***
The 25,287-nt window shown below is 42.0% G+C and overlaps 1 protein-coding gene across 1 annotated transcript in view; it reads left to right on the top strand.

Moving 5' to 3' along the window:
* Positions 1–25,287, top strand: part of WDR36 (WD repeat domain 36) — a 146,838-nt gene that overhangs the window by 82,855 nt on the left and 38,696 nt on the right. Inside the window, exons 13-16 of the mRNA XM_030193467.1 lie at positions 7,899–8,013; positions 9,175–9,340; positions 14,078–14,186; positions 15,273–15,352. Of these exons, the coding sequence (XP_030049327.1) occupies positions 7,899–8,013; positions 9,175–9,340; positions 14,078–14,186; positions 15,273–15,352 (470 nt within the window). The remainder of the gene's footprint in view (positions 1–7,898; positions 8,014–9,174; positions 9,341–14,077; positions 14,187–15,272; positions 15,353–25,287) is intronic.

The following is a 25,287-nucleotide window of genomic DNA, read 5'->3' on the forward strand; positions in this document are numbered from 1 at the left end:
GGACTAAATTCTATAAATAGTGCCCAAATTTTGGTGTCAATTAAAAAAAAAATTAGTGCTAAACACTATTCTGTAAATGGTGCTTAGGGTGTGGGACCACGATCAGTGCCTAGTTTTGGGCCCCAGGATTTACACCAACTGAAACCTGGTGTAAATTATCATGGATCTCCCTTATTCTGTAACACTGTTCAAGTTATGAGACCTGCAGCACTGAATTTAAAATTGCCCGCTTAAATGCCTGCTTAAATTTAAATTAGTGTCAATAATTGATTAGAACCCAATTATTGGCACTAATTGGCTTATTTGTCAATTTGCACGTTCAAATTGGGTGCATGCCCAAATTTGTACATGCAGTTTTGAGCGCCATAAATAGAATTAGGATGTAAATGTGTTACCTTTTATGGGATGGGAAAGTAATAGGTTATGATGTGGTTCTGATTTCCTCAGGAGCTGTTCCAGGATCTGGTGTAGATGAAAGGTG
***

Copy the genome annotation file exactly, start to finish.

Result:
The 25,287-nt window shown below is 42.0% G+C and overlaps 1 protein-coding gene across 1 annotated transcript in view; it reads left to right on the top strand.

Moving 5' to 3' along the window:
* Positions 1–25,287, top strand: part of WDR36 (WD repeat domain 36) — a 146,838-nt gene that overhangs the window by 82,855 nt on the left and 38,696 nt on the right. Inside the window, exons 13-16 of the mRNA XM_030193467.1 lie at positions 7,899–8,013; positions 9,175–9,340; positions 14,078–14,186; positions 15,273–15,352. Of these exons, the coding sequence (XP_030049327.1) occupies positions 7,899–8,013; positions 9,175–9,340; positions 14,078–14,186; positions 15,273–15,352 (470 nt within the window). The remainder of the gene's footprint in view (positions 1–7,898; positions 8,014–9,174; positions 9,341–14,077; positions 14,187–15,272; positions 15,353–25,287) is intronic.

The following is a 25,287-nucleotide window of genomic DNA, read 5'->3' on the forward strand; positions in this document are numbered from 1 at the left end:
GGACTAAATTCTATAAATAGTGCCCAAATTTTGGTGTCAATTAAAAAAAAAATTAGTGCTAAACACTATTCTGTAAATGGTGCTTAGGGTGTGGGACCACGATCAGTGCCTAGTTTTGGGCCCCAGGATTTACACCAACTGAAACCTGGTGTAAATTATCATGGATCTCCCTTATTCTGTAACACTGTTCAAGTTATGAGACCTGCAGCACTGAATTTAAAATTGCCCGCTTAAATGCCTGCTTAAATTTAAATTAGTGTCAATAATTGATTAGAACCCAATTATTGGCACTAATTGGCTTATTTGTCAATTTGCACGTTCAAATTGGGTGCATGCCCAAATTTGTACATGCAGTTTTGAGCGCCATAAATAGAATTAGGATGTAAATGTGTTACCTTTTATGGGATGGGAAAGTAATAGGTTATGATGTGGTTCTGATTTCCTCAGGAGCTGTTCCAGGATCTGGTGTAGATGAAAGGTG